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Carlos Fuentes: Terra Nostra (Terra Nostra)
This is Fuentes’ most ambitious novel attempting, as it does, to recreate all of Spanish history as it affects Latin American history. That it is a magnificent failure is a pity but it is still worth reading. Perhaps it is too much for one man or for one book or perhaps Fuentes tried to put too much into a novel, where a work of history might have worked better. Nevertheless, it is a fantastic attempt and not a bad achievement. While it focuses on Spanish history, interestingly enough it starts (and, indeed, ends) in Paris in 1999, just before the turn of the millennium, where apocalyptic events are taking place – the Seine boiling, the Sacré-Coeur has turned black and the Louvre transparent. But Fuentes is not concerned with France but with Spain and this novel revolves around the king we know as Philip II of Spain but who, for some reason, is called Felipe el Señor in both the Spanish version and the English translation. He spent much money on ruinous wars (against the Netherlands, England and France) but was also responsible for expanding Spanish-American colonialism, which enabled him to pay for these wars. Philip is a lonely character in this novel, hiding himself in the Escorial but he is by no means the only character as Fuentes goes back to the Roman times and, as we have seen, comes up to what is the future for him (though the past for us). As well as real people, including Philip II’s grandfather, Philip the Fair and his wife, Joanna of Castile, Queen Elizabeth I of England and Hieronymus Bosch, Fuentes also peoples his novel with fictitious bastard children of Philip the Fair as well as characters from other works of literature, including characters from Les Misérables, Celestina, Don Juan and other characters from Spanish literature. A knowledge of Spanish history and literature are useful but, above all, this is a complex and detailed novel and you may well get lost in it or be inclined to skip over some of the drawn-out parts but, if you do manage to navigate through it, you will find it very rewarding.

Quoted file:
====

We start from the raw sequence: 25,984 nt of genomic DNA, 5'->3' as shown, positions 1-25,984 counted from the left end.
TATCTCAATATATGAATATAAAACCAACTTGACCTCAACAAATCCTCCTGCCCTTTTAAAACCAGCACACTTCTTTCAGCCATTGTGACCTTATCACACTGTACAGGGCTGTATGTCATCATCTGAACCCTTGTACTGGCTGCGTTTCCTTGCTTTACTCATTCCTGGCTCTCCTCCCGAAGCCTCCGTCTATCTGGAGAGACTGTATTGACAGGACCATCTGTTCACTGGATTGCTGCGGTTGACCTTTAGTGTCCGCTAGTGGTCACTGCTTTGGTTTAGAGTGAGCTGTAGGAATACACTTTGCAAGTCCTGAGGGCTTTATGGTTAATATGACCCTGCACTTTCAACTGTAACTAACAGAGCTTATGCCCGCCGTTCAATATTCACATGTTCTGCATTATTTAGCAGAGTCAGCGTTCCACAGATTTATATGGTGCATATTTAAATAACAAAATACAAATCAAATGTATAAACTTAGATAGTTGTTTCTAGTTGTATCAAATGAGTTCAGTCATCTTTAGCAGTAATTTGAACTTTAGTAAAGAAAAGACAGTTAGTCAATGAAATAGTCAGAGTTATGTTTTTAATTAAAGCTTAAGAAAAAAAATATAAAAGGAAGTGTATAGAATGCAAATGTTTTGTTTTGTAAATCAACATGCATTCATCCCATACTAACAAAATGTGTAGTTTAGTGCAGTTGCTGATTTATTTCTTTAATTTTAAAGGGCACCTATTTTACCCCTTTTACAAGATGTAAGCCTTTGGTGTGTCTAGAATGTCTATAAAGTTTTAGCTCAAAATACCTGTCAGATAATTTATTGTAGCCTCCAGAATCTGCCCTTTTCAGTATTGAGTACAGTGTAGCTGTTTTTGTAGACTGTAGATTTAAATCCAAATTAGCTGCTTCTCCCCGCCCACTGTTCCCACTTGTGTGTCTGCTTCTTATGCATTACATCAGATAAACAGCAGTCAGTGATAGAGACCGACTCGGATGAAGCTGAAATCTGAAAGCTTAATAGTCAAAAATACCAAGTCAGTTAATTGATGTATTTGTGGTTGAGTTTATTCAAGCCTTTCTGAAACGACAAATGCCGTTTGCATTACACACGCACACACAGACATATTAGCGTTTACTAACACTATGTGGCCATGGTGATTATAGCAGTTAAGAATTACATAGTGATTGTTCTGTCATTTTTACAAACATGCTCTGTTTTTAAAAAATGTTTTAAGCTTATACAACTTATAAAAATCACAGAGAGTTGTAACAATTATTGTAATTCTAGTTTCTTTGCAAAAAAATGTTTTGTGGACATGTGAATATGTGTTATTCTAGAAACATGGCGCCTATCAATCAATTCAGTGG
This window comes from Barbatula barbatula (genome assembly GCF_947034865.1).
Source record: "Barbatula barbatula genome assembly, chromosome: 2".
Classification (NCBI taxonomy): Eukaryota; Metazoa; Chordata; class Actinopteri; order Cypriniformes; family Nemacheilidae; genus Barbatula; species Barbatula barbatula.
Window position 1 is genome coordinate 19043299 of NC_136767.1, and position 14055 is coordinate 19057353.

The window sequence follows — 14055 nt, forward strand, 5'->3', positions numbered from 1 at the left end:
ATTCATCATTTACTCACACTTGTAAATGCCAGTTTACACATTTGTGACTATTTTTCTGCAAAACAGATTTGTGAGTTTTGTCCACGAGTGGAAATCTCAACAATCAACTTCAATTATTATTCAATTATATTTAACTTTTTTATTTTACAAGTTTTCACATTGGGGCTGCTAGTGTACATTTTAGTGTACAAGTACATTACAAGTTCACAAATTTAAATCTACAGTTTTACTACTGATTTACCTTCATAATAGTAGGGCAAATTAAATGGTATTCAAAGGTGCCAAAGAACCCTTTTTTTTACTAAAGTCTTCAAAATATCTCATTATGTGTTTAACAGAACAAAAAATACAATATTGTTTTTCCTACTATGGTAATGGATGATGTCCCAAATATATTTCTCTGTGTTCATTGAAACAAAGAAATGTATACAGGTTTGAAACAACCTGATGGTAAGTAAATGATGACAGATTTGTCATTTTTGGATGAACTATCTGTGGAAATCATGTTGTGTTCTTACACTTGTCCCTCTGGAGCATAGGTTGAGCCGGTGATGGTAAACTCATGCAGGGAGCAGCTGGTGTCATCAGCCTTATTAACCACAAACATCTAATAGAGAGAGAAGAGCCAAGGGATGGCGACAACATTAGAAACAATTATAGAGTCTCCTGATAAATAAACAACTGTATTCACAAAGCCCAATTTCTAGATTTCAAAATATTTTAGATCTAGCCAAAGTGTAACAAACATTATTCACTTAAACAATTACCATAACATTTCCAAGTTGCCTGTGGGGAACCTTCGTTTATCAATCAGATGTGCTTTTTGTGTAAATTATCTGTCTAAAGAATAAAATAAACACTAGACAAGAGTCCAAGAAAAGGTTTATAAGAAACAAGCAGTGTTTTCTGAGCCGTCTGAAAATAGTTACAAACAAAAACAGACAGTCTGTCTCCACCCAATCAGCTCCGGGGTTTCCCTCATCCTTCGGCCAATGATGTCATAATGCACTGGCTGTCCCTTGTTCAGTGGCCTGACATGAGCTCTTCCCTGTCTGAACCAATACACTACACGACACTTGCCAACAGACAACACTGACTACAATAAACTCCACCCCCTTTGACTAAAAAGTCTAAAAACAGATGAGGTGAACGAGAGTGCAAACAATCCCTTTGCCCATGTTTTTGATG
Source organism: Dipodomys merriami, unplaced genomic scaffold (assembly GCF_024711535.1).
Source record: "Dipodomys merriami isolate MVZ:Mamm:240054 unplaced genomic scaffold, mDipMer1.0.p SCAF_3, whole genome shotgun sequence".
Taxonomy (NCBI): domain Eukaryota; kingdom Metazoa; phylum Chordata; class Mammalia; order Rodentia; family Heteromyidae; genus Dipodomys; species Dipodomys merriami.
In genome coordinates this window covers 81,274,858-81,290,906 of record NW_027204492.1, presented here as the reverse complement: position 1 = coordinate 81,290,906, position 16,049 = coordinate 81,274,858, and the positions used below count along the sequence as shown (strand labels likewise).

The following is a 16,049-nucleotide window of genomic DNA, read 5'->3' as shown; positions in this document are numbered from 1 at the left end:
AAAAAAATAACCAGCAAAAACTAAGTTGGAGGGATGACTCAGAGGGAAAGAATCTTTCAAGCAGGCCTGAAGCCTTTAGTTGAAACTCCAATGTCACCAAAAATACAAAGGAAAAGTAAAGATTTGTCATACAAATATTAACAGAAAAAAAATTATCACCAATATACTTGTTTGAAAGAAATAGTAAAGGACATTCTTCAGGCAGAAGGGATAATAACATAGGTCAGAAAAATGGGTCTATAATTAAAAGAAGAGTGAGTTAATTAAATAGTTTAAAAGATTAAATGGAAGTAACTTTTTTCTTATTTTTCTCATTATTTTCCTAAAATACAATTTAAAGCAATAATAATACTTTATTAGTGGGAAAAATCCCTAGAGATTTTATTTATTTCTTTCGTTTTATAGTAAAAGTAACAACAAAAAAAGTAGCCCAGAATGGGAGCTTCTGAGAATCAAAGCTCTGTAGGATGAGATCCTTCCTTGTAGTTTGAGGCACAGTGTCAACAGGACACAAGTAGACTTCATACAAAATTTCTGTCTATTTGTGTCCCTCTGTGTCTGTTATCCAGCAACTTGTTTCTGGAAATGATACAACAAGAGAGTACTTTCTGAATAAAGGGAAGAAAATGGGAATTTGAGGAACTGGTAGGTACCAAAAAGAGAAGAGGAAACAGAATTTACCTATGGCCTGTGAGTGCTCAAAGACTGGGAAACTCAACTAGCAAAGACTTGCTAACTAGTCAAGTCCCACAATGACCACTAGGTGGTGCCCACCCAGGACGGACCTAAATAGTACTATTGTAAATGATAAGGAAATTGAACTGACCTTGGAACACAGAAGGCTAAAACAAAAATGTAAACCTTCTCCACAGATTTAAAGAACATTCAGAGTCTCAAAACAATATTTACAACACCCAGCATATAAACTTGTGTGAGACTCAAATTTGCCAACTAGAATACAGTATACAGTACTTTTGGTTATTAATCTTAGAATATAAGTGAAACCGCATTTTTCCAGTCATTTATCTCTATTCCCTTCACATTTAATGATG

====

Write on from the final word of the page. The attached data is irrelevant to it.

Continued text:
First published by Seix Barral in 1975
First published in English in 1976 by Farrar, Straus, Giroux
Translated by Margaret Sayers Peden